Excellence, simply put, is doing something better than most other people. It’s being on top of your game, being the go-to-person to get a task done, being a guru. You have the ability to be excellent at almost any skill or a task you put our mind to.
In fact, what leads people to achieving excellence at something is the time and effort they put into it. Let’s face it, as a species we love to take the easy way; the path of least resistance. Few people are willing to make the commitment it takes to go to the top. But if you are willing to be one of the few, you can separate yourself from the crowd.
I Used to Suck!
In college I was terrible at making presentations. Like most people I was scared of getting up in front of the room and never felt I had much skill at keeping people awake. In college I thought maybe joining the drama club would help me get over my fear. It didn’t.
It wasn’t until I started working that I learned that presentations were the best way to get noticed in a company and accelerate your career upwards. I also started seeing really good presenters who were very charismatic and persuasive. I decided that I wanted to be a great presenter too. So I started reading everything I could find on the subject and learned how important preparation was. I also took a course on presenting skills. And I started practicing.
Today I’m a confident speaker and I coach executives on their presentation skills. It’s not because I was born with the talent. Its because I worked hard. Some people try to dismiss it as something I was born with, but it just isn’t true.
6 Keys to Excellence
Here are 6 keys to achieving excellence status at anything:
- Choose the right task. First do something you are passionate about. This is the ultimate motivator. It will keep you focused on the road ahead.
- Excellence takes effort. Practice, practice, practice, and then practice some more. The toughest part about being really good at something is making the practice part of your routine so you dedicate the time required to gain the expertise. So make a schedule. Stick to it.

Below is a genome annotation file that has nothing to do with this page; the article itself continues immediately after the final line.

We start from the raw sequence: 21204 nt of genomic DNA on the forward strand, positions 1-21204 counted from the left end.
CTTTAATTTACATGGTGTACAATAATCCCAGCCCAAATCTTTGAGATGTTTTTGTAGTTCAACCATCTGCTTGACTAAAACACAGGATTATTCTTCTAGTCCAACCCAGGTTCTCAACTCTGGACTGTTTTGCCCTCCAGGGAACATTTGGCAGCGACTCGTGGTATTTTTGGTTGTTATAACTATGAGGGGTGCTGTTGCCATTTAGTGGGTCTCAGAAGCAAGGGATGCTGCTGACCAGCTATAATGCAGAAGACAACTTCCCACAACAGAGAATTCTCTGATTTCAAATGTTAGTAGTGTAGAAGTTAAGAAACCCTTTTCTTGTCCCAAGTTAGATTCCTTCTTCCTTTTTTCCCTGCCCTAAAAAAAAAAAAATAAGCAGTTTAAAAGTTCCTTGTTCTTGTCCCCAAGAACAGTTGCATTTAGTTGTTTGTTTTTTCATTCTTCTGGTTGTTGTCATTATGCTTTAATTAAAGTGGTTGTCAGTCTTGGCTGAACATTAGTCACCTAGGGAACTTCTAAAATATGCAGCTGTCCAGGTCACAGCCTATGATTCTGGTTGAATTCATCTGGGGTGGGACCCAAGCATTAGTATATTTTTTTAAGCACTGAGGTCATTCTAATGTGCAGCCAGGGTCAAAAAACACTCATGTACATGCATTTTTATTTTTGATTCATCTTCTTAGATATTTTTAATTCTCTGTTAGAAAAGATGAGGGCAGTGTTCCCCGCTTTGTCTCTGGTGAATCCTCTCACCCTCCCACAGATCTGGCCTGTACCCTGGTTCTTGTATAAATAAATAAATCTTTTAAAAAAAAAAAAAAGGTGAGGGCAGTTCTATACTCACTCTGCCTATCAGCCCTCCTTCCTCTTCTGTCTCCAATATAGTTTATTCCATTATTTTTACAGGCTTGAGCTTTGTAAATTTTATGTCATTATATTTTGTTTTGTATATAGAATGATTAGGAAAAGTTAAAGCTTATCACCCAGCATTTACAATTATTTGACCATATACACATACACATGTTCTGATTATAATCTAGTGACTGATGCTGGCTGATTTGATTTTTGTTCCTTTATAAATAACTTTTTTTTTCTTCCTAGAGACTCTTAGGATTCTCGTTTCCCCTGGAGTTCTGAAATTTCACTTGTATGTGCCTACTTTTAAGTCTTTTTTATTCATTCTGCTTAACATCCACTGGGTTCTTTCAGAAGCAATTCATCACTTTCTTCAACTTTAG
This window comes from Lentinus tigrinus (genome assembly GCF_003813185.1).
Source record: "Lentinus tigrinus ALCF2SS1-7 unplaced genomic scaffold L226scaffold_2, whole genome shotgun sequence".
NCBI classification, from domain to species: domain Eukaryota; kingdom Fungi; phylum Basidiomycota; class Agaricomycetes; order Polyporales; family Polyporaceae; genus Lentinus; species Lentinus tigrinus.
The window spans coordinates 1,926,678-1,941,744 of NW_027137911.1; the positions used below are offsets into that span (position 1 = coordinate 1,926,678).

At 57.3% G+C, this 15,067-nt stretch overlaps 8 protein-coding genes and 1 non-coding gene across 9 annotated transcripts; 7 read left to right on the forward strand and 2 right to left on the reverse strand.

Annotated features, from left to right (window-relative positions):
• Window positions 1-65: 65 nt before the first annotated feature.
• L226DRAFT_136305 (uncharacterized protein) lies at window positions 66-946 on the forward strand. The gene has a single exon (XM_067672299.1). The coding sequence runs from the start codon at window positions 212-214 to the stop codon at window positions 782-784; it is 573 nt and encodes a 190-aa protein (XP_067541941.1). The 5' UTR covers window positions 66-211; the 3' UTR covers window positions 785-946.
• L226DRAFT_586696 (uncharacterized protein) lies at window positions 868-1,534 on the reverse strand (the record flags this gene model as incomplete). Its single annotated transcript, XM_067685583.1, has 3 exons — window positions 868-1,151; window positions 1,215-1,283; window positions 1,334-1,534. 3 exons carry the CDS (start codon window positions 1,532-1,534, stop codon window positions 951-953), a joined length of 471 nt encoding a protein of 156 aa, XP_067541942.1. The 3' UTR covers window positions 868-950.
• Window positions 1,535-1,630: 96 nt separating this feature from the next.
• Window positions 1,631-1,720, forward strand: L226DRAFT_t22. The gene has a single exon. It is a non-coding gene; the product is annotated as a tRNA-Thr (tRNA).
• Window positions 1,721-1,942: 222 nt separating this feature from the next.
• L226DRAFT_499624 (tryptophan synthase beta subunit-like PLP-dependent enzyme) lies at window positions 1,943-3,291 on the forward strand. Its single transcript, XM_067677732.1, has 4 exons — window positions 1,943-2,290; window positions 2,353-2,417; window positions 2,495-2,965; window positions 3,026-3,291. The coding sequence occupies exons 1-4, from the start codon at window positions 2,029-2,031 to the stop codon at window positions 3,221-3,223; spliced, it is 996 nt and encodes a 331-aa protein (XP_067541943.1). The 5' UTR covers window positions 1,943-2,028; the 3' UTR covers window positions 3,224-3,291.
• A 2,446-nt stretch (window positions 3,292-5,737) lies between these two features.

- Take regular breaks. Relaxing gives us the opportunity to rejuvenate and to digest what we have learned. All night cramming sessions may help you pass college algebra, but it won’t make you top of the class. So plan regular breaks into your schedule.
- Excellence is a State of Mind. Act as if you are already the best. Having a healthily dose of ‘attitude’ that you are on top of things goes a long way to convincing yourself of how good you truly are.
- Reading is key. Be aware of what is going on in your field. It doesn’t matter if you want to be the top CEO in your industry or the best French pastry chef on the planet. Knowledge is essential to your pursuit of excellence. And don’t just read about your field. Read about things that can affect your field as well. If you are a Pastry Chef, you may want to know how climate is affecting the strawberry supplies this year, or which new wines go well with certain deserts.
- Get a coach. If you are the kind of person that can get off schedule, in other words if you are human, getting a coach may be a great way to keep you focused and on track. If you can’t find a coach, find someone who shares the same goal to work with. It’s very important to have regular feedback from someone else about what you need to do to.
No More Excuses
One final note. If you are convinced that talent is essential and that people are only born with excellence, then Dr. Andres Ericsson may disagree with you. The psychology professor dedicated to studying ‘expertise’ says “…a lot of people believe there are some inherent limits they were born with. But there is surprisingly little hard evidence that anyone could attain any kind of exceptional performance without spending a lot of time perfecting it.” (New York Times Magazine, ‘A Star is Made’ May 7, 2006).
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So, are you willing to put in the effort?